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Nevada's ACT scores rank dead last, calling into question students' college readiness

Jackie Valley
Jackie Valley

Nevada students performed worse than their peers in every other state on a college-entrance exam known as the ACT, according to a report recently published by the testing company.

The average composite score of Nevada’s high school seniors this year was 17.8, well below the national average of 21. State officials said Nevada juniors earned an average composite score of 17.4.

What that score means: Only 38 percent of Nevada graduates met the college readiness benchmark for English; 27 percent for reading; 21 percent for math; and 19 percent for science.

“Obviously, we have a lot of work to do,” said Mike Barton, chief academic officer for the Clark County School District.

The state made it mandatory for all 11th-graders to take the ACT starting in 2016 — a move that education officials have blamed on the dip in ACT scores. Nevada’s average composite score in 2015 was 21.

Nevada is one of 17 states that requires students to take the ACT before graduation. Among those states, Nevada's average composite ACT score this year is the lowest. (Source: "The Condition of College and Career Readiness 2017" report by ACT, Inc.)

In the Clark County School District, for instance, the number of students taking the college-entrance exam more than quadrupled, from 4,826 students in 2015 to 22,407 students in 2016. Because of the requirement, some students who had no intention of going to college may not have taken the test seriously, Barton said.

“We are still in the marketing stage of this,” he said, adding that students may surprise themselves, do extremely well and earn scholarship offers because of their ACT scores. “I think we need to keep encouraging students to do better.”

Nevada is one of 17 states that requires all students to take the ACT before graduation. Among those states, Nevada’s average composite score still ranked dead last. Mississippi had the second-lowest average composite score at 18.6.

Nevada students’ lackluster performance on the ACT lies in contrast to another metric that has been increasing: graduation rates. When Clark County Superintendent Pat Skorkowsky announced his retirement last week, he touted the district’s rising graduation rate — from 61.6 percent in 2012 to an estimated 82.5 percent this year — as one of his major accomplishments.

But if the ACT is the state’s measure of college readiness, some education leaders say it’s the metric that should draw the most scrutiny.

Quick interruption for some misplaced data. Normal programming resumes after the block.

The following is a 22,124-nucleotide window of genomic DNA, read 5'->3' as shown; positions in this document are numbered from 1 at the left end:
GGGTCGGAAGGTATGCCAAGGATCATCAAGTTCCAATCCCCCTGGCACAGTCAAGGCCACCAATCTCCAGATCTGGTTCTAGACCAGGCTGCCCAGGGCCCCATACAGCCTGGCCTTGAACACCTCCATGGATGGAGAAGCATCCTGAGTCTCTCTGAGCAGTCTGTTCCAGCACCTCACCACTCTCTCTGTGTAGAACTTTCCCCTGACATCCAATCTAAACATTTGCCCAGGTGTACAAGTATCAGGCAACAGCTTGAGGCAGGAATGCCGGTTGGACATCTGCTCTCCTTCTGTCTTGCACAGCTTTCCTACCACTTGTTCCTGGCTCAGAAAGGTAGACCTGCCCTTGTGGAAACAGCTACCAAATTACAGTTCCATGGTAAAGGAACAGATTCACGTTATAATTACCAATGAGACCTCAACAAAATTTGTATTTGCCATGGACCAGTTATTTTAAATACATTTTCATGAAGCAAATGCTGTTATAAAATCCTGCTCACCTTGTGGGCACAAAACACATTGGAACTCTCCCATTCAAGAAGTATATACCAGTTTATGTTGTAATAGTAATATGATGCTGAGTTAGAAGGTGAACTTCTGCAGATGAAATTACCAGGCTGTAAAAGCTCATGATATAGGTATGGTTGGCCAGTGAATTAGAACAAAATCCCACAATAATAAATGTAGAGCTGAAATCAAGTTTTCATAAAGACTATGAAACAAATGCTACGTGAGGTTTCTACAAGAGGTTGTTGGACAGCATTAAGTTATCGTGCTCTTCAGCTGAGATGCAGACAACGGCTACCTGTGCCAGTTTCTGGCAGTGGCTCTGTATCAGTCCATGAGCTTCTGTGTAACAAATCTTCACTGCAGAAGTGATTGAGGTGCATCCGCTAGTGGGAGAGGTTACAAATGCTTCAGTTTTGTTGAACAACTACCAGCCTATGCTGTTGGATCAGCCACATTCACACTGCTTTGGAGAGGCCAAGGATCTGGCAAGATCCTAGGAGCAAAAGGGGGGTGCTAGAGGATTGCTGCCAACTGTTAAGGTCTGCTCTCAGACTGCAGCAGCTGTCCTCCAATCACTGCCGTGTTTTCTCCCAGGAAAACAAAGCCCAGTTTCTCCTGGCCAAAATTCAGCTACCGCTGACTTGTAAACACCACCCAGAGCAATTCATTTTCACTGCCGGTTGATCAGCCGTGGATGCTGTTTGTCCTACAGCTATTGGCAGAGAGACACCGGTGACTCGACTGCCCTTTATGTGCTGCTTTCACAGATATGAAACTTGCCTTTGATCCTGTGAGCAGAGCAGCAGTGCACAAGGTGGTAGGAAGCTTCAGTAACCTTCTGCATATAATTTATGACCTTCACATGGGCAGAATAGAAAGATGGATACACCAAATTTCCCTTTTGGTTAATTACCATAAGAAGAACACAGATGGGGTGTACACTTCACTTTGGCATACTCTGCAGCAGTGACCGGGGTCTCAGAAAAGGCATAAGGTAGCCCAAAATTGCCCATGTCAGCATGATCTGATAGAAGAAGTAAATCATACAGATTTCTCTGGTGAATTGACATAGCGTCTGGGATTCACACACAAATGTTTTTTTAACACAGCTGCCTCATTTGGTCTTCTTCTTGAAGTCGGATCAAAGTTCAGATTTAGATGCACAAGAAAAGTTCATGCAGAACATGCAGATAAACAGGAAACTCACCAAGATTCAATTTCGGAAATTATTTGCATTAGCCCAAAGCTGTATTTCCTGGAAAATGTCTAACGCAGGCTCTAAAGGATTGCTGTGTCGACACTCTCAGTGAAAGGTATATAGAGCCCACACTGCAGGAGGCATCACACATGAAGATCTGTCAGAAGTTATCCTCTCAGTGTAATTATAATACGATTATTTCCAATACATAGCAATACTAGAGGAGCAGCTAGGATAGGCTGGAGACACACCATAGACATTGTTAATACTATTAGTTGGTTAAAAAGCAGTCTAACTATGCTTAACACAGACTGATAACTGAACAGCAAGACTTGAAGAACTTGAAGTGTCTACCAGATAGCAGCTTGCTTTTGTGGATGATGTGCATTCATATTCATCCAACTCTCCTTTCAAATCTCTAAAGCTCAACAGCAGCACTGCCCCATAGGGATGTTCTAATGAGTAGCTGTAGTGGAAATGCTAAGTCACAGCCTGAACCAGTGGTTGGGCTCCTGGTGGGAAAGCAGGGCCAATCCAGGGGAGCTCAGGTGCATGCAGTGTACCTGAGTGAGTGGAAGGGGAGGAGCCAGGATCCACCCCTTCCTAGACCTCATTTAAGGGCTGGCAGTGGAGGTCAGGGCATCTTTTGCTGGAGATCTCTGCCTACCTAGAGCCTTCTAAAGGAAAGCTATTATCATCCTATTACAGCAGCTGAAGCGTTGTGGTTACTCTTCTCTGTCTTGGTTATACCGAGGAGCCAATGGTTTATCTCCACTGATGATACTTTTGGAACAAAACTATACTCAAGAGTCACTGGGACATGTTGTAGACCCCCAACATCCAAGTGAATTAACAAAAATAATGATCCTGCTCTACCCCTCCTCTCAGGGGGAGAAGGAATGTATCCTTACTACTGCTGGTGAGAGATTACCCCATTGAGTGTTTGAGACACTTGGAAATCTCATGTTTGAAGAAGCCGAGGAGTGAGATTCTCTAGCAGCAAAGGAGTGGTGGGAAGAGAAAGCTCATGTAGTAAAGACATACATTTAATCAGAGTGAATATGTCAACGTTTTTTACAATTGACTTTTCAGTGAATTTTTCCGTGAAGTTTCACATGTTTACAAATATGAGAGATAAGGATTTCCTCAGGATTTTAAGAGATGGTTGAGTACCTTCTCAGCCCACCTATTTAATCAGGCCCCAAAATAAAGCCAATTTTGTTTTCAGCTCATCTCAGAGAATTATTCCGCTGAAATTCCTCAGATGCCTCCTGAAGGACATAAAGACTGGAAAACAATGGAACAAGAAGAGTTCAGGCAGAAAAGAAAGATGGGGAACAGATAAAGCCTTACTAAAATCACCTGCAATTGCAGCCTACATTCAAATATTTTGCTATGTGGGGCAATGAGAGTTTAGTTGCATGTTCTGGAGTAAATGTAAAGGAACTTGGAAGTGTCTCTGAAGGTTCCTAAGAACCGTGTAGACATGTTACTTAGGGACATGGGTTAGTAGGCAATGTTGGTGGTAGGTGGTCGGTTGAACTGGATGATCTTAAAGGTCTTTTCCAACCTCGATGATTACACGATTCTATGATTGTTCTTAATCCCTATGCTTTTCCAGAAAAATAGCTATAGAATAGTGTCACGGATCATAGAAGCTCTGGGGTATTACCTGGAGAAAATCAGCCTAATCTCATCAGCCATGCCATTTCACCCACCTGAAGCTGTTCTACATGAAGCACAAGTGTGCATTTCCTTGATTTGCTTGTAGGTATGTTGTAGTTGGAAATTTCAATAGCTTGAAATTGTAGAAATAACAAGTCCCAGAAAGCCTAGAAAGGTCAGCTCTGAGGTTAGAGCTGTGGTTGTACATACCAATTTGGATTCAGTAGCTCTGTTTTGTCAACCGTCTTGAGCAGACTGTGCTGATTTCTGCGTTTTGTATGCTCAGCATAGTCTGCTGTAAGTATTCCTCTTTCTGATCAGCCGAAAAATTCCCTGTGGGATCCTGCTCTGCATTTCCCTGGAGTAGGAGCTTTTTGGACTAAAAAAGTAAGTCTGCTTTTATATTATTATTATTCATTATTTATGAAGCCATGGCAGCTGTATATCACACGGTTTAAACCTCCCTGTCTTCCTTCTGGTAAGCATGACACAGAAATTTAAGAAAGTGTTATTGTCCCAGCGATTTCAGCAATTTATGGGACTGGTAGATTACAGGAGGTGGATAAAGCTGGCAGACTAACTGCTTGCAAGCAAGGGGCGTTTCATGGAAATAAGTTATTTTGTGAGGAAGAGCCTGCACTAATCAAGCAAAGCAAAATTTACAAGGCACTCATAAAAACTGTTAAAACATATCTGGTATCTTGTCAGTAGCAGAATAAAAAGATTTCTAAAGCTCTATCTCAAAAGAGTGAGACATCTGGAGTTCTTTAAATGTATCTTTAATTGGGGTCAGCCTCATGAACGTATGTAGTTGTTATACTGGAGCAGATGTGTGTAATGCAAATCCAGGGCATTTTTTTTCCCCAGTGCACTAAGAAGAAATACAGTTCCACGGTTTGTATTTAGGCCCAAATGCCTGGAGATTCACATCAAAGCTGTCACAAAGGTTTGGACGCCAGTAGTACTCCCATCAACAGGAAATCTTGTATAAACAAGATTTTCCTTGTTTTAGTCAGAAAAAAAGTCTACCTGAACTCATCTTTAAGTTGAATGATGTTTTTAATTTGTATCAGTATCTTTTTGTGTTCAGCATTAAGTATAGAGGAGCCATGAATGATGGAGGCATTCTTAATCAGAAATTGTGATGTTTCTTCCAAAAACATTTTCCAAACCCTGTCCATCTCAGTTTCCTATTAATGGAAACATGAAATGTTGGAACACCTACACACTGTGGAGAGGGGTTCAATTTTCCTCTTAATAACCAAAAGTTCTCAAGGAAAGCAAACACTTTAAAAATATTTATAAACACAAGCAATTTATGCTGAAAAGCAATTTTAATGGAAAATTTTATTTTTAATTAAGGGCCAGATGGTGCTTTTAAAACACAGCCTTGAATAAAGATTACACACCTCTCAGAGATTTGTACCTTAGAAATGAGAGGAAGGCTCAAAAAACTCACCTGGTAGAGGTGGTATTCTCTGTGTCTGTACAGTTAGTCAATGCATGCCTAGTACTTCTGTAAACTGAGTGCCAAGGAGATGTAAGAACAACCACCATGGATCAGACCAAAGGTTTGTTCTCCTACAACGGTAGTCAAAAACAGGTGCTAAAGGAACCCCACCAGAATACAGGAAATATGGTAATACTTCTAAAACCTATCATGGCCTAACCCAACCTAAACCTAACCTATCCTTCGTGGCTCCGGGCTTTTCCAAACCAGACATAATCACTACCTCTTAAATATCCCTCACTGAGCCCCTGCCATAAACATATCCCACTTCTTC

“In my opinion, as a teacher and a parent, I don’t think graduation is that great of a metric,” said Anna Slighting, a board member for Hope For Nevada, a parent advocacy organization. “Graduation is great to see if someone has enough grit to go to school each day, but that’s about it.”

Brent Husson, president of the education nonprofit Nevada Succeeds, said the dismal ACT scores represent a community problem that all stakeholders — state education department, school districts, advocacy organizations, parent groups and business leaders — need to address together.

“It’s still horribly low compared to every other state that has everybody taking it,” he said. “It’s just a terrible number, period.”

Barton said administrators are encouraging school organizational teams to consider adopting programs such as ACT Aspire, which predicts how younger students will perform on the test and, therefore, can help teachers pinpoint subject areas that need strengthening.

The district also wants to continue increasing the number of students enrolled in honors classes and Advanced Placement courses, both of which could better prepare students for the ACT.

So what’s the magic number — the ACT average composite score — that would make education officials rest easier?

“Let’s get to 22,” Barton said. “It’s a goal that puts us above average with percentiles.”

In the meantime, Slighting called on parents to do their part at home and encourage their children to take the tests seriously and prepare the best they can.

“What are the conversations you’re having at home?” she said. “What are you doing at home to supplement the six hours you get every day at school?”


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